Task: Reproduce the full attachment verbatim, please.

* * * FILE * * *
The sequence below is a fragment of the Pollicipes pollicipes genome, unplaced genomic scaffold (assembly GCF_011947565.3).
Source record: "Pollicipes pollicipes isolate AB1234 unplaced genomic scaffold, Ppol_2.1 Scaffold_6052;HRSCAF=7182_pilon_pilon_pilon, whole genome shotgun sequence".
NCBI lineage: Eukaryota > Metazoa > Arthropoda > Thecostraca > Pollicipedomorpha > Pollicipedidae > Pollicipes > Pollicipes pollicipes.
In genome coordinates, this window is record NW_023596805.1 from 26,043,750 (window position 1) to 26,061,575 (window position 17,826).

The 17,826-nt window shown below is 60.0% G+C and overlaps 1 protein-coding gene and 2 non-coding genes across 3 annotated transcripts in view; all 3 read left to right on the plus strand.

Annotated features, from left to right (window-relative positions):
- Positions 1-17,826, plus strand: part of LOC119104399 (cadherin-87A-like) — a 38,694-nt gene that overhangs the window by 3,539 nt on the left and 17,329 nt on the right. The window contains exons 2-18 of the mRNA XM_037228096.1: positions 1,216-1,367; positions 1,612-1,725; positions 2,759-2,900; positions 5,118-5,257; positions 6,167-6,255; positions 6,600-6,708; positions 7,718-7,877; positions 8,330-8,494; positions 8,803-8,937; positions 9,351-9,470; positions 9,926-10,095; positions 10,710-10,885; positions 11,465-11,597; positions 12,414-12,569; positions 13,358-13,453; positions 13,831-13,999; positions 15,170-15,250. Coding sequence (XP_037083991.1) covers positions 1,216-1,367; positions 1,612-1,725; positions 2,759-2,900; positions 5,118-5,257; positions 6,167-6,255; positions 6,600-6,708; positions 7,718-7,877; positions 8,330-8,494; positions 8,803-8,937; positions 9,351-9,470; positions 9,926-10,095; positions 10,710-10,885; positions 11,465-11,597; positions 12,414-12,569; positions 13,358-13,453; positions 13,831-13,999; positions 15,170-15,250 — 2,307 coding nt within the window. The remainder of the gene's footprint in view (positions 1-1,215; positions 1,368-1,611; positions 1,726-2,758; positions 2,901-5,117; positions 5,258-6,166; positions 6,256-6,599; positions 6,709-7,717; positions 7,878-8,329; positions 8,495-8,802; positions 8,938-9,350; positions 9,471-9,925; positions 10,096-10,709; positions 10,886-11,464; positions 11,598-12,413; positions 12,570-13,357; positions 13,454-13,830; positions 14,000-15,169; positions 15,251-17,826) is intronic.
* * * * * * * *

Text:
The sequence below is a fragment of the Pollicipes pollicipes genome, unplaced genomic scaffold (assembly GCF_011947565.3).
Source record: "Pollicipes pollicipes isolate AB1234 unplaced genomic scaffold, Ppol_2.1 Scaffold_6052;HRSCAF=7182_pilon_pilon_pilon, whole genome shotgun sequence".
NCBI lineage: Eukaryota > Metazoa > Arthropoda > Thecostraca > Pollicipedomorpha > Pollicipedidae > Pollicipes > Pollicipes pollicipes.
In genome coordinates, this window is record NW_023596805.1 from 26,043,750 (window position 1) to 26,061,575 (window position 17,826).

The 17,826-nt window shown below is 60.0% G+C and overlaps 1 protein-coding gene and 2 non-coding genes across 3 annotated transcripts in view; all 3 read left to right on the plus strand.

Annotated features, from left to right (window-relative positions):
- Positions 1-17,826, plus strand: part of LOC119104399 (cadherin-87A-like) — a 38,694-nt gene that overhangs the window by 3,539 nt on the left and 17,329 nt on the right. The window contains exons 2-18 of the mRNA XM_037228096.1: positions 1,216-1,367; positions 1,612-1,725; positions 2,759-2,900; positions 5,118-5,257; positions 6,167-6,255; positions 6,600-6,708; positions 7,718-7,877; positions 8,330-8,494; positions 8,803-8,937; positions 9,351-9,470; positions 9,926-10,095; positions 10,710-10,885; positions 11,465-11,597; positions 12,414-12,569; positions 13,358-13,453; positions 13,831-13,999; positions 15,170-15,250. Coding sequence (XP_037083991.1) covers positions 1,216-1,367; positions 1,612-1,725; positions 2,759-2,900; positions 5,118-5,257; positions 6,167-6,255; positions 6,600-6,708; positions 7,718-7,877; positions 8,330-8,494; positions 8,803-8,937; positions 9,351-9,470; positions 9,926-10,095; positions 10,710-10,885; positions 11,465-11,597; positions 12,414-12,569; positions 13,358-13,453; positions 13,831-13,999; positions 15,170-15,250 — 2,307 coding nt within the window. The remainder of the gene's footprint in view (positions 1-1,215; positions 1,368-1,611; positions 1,726-2,758; positions 2,901-5,117; positions 5,258-6,166; positions 6,256-6,599; positions 6,709-7,717; positions 7,878-8,329; positions 8,495-8,802; positions 8,938-9,350; positions 9,471-9,925; positions 10,096-10,709; positions 10,886-11,464; positions 11,598-12,413; positions 12,570-13,357; positions 13,454-13,830; positions 14,000-15,169; positions 15,251-17,826) is intronic.